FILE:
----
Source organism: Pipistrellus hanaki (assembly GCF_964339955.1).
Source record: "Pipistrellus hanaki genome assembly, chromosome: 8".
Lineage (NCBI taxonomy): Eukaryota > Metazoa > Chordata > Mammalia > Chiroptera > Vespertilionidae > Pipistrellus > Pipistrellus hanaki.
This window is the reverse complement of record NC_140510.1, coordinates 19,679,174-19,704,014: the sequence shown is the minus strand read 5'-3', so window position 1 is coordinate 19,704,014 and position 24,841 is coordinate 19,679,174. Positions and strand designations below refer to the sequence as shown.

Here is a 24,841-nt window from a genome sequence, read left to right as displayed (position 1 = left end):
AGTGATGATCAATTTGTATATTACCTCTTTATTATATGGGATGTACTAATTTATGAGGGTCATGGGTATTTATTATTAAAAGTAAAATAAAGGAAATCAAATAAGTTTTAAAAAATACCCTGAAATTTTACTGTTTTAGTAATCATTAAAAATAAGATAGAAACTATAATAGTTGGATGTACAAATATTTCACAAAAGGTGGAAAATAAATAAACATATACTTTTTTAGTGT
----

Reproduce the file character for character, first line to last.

Source organism: Pipistrellus hanaki (assembly GCF_964339955.1).
Source record: "Pipistrellus hanaki genome assembly, chromosome: 8".
Lineage (NCBI taxonomy): Eukaryota > Metazoa > Chordata > Mammalia > Chiroptera > Vespertilionidae > Pipistrellus > Pipistrellus hanaki.
This window is the reverse complement of record NC_140510.1, coordinates 19,679,174-19,704,014: the sequence shown is the minus strand read 5'-3', so window position 1 is coordinate 19,704,014 and position 24,841 is coordinate 19,679,174. Positions and strand designations below refer to the sequence as shown.

Here is a 24,841-nt window from a genome sequence, read left to right as displayed (position 1 = left end):
AGTGATGATCAATTTGTATATTACCTCTTTATTATATGGGATGTACTAATTTATGAGGGTCATGGGTATTTATTATTAAAAGTAAAATAAAGGAAATCAAATAAGTTTTAAAAAATACCCTGAAATTTTACTGTTTTAGTAATCATTAAAAATAAGATAGAAACTATAATAGTTGGATGTACAAATATTTCACAAAAGGTGGAAAATAAATAAACATATACTTTTTTAGTGT